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M40. London - Oxford - Birmingham

 The road from Oxford to London has been an important highway for over 300 years. It was made a turnpike in 1718 and over the years the volume of traffic has continually increased. Improvements to the A40 east of Oxford were made in 1957 and 1964 when dual carriageways were built between the Oxford Ring Road and Waterstock Crossroads. This motorway connects the eastern end of this dual carriageway with the existing M40 at Stokenchurch, being the final section of a 50km length of the M40 and completing the provision of a dual carriageway road from London to Oxford. 

The M40 up to Oxford was planned with its extension in mind. In the late 1960's, the Ministry of Transport carried out a feasibility study on a new route between Oxford and Birmingham while it was considering the development of a strategic motorway network for the country. It was to provide a direct link from the Midlands and North West to the South coast ports and an added route to London and the South East as an alternative to the M1. In 1972 it was added to the trunk road programme.

The public and representative groups were involved in route planning from the early stages. One of the stretches through which the motorway was likely to pass but which called for sensitive treatment was the section in the Cherwell Valley south of Banbury. Ministers decided to broaden the consultative process on this stretch and in May 1973 the public were invited to comment on three alternative routes. This was the first public consultation ever held on a road scheme and was a great success, generating considerable interest. Public consultation procedures are now a standard part of the development of major new road schemes.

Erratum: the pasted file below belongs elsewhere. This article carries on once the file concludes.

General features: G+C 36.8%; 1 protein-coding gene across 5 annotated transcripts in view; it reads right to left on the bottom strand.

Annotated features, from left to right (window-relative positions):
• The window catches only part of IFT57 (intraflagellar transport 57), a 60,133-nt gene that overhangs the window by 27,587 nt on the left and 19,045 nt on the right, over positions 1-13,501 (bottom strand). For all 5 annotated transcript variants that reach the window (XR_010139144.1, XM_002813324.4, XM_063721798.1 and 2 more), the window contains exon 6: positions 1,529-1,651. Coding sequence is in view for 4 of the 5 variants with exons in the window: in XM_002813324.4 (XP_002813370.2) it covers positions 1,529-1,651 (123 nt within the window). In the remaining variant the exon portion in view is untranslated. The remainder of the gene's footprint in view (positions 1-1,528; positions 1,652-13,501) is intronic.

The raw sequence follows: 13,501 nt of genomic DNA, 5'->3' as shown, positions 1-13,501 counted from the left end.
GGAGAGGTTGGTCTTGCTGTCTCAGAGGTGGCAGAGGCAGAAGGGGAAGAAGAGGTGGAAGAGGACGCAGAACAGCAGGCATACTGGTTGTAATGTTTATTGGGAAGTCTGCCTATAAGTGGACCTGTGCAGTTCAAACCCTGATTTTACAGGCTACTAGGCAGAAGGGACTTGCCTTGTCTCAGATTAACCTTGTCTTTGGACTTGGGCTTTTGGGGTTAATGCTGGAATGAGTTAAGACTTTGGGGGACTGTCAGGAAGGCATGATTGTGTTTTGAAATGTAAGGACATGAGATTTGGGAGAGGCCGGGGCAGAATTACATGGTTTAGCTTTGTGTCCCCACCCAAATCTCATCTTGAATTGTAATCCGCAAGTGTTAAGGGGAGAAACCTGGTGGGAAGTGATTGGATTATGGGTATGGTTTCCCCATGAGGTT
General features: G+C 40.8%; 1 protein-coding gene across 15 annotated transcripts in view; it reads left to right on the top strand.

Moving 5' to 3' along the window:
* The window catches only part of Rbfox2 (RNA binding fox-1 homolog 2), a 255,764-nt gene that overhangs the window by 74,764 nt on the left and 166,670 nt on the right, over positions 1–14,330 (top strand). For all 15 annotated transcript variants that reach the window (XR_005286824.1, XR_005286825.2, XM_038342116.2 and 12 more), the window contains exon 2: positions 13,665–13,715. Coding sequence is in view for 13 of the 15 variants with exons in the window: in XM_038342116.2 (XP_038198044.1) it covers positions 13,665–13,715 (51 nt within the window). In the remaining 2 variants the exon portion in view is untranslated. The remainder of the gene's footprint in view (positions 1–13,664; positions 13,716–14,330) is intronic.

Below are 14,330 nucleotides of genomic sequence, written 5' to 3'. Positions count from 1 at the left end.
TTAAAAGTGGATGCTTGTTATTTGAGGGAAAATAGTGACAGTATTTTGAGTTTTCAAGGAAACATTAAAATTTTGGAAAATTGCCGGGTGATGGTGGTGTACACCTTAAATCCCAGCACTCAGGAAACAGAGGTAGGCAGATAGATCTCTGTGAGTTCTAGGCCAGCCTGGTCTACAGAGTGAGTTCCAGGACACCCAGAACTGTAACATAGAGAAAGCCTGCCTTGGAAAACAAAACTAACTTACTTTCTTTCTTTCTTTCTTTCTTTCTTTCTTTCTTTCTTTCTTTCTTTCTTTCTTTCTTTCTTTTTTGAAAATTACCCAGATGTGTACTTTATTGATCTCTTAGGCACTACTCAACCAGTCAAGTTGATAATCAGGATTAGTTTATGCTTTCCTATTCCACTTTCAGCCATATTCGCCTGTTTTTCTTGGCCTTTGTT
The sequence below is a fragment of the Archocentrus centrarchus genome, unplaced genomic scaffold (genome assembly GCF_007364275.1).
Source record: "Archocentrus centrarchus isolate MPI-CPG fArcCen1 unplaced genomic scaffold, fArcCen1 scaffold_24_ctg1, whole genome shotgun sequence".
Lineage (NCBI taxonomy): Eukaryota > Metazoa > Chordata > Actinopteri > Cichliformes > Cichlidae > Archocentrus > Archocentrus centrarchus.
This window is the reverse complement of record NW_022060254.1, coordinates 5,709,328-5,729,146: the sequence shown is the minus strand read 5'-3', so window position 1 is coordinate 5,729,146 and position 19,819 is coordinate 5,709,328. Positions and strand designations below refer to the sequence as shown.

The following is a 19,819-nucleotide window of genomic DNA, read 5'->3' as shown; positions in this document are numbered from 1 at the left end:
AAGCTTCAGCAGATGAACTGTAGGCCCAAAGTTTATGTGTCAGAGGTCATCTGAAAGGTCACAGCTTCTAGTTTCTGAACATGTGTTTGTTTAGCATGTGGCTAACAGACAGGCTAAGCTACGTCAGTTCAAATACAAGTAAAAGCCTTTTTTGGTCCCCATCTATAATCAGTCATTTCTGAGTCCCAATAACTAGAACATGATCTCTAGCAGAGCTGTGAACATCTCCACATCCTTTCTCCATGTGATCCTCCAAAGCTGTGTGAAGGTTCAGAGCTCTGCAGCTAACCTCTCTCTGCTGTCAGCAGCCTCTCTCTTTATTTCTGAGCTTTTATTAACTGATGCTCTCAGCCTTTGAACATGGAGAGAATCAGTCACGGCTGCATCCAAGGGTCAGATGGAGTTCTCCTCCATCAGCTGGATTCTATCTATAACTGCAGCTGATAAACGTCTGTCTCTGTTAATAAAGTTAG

The public Inquiry into the section of M40 between Warwick and the M42 and the linked M42 proposals around the south of Birmingham lasted from June 1973 to January 1974. The Secretary of State announced his decision on the line of the route in 1976. That decision was challenged in the High Court (which quashed the decision) the Court of Appeal and the House of Lords; the final judgement, in the Department's favour, was not reached until 1980. Even then, the decision was taken that this section would not be built until the Secretary of State had approved a bypass of Banbury.

The Department published a draft line for the full length from Warwick to Waterstock in 1981 and The Public Inquiry to consider objections to the line convened in Banbury in September 1982 and closed, after 117 sitting days in June 1983. After further legal processes the line from Warwick to Wendlebury was finally approved and was able to move forward into detailed design and the remaining statutory procedures. The final approvals for these and the statutory procedures for the section from Waterstock to Wendlebury were not fully received until March 1989.